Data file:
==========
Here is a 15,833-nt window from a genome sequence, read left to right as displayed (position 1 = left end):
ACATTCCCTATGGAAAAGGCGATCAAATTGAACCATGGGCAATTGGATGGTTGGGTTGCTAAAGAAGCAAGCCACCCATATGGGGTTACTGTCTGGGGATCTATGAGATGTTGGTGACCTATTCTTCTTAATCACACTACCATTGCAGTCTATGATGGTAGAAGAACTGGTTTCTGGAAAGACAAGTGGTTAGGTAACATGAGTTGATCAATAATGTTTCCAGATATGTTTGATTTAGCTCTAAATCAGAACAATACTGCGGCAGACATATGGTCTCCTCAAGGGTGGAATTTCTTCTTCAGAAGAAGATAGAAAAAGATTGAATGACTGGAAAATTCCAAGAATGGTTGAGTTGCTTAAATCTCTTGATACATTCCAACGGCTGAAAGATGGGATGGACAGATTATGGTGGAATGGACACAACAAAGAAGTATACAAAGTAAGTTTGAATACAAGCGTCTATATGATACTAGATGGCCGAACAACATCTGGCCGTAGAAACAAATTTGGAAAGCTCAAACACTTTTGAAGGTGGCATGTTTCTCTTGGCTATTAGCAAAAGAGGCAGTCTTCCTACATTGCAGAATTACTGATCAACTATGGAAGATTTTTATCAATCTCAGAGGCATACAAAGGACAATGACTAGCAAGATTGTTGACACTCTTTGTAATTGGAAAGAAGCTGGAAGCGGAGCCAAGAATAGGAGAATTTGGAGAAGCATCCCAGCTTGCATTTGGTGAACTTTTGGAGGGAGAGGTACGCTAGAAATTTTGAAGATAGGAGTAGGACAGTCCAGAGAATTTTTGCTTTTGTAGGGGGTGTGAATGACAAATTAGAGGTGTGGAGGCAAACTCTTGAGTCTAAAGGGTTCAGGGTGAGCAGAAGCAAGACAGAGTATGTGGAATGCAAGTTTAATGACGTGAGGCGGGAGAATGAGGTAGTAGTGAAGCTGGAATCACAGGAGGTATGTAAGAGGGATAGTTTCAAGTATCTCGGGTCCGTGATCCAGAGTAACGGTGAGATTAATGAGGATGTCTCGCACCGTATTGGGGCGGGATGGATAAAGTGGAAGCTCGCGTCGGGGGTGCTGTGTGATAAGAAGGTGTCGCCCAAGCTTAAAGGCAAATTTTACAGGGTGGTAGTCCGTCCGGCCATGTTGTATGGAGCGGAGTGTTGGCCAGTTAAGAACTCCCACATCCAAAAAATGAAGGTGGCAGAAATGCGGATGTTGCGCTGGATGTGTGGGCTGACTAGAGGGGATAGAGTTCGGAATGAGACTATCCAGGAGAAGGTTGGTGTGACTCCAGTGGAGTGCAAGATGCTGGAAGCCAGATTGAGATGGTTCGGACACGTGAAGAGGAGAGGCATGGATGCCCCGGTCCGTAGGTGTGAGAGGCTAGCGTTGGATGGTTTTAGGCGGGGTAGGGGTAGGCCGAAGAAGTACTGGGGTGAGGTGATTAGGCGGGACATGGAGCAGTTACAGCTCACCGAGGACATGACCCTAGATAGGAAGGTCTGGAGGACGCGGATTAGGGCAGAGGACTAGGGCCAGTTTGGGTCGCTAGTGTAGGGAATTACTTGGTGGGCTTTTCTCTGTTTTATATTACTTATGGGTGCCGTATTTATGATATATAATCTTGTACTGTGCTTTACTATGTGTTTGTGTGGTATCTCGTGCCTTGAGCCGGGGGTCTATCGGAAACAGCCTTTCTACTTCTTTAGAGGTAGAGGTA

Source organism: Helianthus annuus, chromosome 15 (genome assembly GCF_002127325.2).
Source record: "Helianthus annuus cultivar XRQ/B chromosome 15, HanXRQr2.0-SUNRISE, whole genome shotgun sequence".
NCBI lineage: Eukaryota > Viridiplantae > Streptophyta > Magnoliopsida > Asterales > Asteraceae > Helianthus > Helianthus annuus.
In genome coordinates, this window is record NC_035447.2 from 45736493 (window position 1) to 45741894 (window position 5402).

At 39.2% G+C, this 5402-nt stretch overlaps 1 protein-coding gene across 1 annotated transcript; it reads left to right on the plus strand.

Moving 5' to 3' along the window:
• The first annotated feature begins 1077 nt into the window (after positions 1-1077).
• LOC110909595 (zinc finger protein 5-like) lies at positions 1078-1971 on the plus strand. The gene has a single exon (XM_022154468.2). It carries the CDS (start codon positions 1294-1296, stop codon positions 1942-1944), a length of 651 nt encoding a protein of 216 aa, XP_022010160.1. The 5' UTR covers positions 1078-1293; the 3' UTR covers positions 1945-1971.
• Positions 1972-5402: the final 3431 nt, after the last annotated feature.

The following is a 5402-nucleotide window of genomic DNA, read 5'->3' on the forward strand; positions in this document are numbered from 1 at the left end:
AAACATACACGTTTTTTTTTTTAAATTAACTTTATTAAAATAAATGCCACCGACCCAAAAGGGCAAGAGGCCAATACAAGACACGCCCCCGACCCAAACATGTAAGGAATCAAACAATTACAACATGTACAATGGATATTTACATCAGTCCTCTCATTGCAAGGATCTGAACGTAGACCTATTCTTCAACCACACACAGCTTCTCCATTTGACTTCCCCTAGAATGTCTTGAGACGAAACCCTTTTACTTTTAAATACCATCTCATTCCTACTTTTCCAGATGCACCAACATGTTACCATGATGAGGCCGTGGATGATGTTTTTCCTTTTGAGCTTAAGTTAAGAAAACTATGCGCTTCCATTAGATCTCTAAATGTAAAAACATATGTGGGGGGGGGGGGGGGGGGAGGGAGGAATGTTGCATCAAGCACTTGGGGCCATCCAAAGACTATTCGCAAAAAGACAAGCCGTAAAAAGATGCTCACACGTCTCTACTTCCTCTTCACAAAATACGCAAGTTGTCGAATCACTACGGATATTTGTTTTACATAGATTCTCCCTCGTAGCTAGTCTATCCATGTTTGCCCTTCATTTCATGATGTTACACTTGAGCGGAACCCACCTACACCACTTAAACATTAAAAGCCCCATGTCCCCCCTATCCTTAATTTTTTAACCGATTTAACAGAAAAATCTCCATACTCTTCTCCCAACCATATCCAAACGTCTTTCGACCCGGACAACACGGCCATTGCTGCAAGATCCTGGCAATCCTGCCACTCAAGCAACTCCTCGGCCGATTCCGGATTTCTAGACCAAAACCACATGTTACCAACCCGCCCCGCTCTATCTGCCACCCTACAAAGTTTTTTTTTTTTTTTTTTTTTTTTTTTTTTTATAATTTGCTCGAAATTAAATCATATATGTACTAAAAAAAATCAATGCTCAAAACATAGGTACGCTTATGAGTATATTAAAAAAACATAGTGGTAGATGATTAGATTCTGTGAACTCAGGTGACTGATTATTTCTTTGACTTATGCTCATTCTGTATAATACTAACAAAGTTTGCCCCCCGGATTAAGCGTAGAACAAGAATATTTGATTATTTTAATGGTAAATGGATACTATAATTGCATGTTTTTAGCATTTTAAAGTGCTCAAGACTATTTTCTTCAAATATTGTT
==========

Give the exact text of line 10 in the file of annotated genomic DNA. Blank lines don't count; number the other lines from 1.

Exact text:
• LOC110909595 (zinc finger protein 5-like) lies at positions 1078-1971 on the plus strand. The gene has a single exon (XM_022154468.2). It carries the CDS (start codon positions 1294-1296, stop codon positions 1942-1944), a length of 651 nt encoding a protein of 216 aa, XP_022010160.1. The 5' UTR covers positions 1078-1293; the 3' UTR covers positions 1945-1971.